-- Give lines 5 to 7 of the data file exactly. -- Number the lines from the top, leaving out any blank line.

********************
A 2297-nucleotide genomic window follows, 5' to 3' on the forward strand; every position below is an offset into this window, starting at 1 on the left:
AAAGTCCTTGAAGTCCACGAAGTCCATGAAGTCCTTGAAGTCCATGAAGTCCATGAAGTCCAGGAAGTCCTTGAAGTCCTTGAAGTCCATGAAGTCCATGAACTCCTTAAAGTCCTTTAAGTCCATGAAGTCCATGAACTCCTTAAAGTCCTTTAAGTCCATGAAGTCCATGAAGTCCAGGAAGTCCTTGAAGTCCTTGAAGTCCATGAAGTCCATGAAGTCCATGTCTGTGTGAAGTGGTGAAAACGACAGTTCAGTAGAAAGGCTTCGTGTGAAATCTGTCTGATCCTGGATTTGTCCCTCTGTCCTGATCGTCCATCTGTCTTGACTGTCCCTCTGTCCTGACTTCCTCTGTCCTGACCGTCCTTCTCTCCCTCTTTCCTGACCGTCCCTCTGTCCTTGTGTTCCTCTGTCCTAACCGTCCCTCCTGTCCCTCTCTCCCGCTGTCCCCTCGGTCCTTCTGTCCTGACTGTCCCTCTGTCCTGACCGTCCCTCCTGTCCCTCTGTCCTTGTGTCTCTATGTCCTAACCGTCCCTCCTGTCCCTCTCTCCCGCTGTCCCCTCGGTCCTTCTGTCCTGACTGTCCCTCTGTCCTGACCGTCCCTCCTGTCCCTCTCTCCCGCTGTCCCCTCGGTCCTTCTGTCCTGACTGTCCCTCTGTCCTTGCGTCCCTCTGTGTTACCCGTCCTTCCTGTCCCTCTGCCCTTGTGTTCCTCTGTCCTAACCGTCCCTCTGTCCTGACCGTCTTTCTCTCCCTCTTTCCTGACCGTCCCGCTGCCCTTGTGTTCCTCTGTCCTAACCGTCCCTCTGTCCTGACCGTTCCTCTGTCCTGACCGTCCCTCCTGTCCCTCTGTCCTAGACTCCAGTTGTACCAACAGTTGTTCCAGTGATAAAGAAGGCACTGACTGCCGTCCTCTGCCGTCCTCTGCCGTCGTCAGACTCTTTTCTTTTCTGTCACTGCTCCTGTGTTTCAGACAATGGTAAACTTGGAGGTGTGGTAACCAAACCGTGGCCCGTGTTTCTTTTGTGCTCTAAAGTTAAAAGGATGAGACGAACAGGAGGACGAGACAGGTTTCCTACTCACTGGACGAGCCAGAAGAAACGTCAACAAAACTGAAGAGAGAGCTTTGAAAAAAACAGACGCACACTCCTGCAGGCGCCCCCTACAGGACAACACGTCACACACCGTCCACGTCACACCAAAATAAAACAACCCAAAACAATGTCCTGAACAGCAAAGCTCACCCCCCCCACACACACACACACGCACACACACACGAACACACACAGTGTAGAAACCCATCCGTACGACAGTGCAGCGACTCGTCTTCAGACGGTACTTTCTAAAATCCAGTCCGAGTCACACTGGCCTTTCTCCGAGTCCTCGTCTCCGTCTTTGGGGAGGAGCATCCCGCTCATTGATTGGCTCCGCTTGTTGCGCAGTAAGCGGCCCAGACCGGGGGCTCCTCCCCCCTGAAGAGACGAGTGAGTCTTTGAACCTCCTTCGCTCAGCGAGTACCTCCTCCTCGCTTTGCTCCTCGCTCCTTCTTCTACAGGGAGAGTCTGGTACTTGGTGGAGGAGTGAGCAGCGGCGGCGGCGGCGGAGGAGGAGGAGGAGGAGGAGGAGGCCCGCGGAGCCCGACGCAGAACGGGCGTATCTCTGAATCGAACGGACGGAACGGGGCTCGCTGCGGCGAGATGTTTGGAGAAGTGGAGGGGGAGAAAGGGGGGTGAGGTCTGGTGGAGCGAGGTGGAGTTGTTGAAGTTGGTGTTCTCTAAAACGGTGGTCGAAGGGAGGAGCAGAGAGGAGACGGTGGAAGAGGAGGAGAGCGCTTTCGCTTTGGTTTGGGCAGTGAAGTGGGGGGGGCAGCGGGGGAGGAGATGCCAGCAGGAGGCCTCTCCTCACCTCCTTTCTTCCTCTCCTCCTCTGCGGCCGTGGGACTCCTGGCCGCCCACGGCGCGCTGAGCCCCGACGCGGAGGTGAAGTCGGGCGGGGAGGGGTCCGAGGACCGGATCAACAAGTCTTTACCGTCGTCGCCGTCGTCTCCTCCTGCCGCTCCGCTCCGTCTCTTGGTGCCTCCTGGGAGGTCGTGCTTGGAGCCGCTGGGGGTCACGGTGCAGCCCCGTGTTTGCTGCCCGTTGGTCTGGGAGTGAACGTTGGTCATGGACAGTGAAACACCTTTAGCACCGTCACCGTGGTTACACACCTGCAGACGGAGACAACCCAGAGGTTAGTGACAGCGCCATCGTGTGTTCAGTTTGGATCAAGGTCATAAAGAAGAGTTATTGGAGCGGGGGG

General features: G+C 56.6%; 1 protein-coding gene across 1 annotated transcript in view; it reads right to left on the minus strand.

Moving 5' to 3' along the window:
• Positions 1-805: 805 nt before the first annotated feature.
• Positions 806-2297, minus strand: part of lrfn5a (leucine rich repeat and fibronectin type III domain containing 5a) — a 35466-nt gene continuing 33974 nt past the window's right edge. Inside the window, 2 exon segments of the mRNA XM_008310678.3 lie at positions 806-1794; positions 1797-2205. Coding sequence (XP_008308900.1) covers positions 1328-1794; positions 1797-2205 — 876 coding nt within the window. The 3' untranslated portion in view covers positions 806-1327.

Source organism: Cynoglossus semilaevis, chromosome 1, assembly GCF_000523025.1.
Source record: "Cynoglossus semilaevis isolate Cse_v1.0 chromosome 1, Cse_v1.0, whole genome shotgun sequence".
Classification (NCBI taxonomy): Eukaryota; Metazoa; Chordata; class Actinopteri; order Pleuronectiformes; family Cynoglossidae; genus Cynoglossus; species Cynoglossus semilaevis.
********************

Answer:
• Positions 1-805: 805 nt before the first annotated feature.
• Positions 806-2297, minus strand: part of lrfn5a (leucine rich repeat and fibronectin type III domain containing 5a) — a 35466-nt gene continuing 33974 nt past the window's right edge. Inside the window, 2 exon segments of the mRNA XM_008310678.3 lie at positions 806-1794; positions 1797-2205. Coding sequence (XP_008308900.1) covers positions 1328-1794; positions 1797-2205 — 876 coding nt within the window. The 3' untranslated portion in view covers positions 806-1327.

Source organism: Cynoglossus semilaevis, chromosome 1, assembly GCF_000523025.1.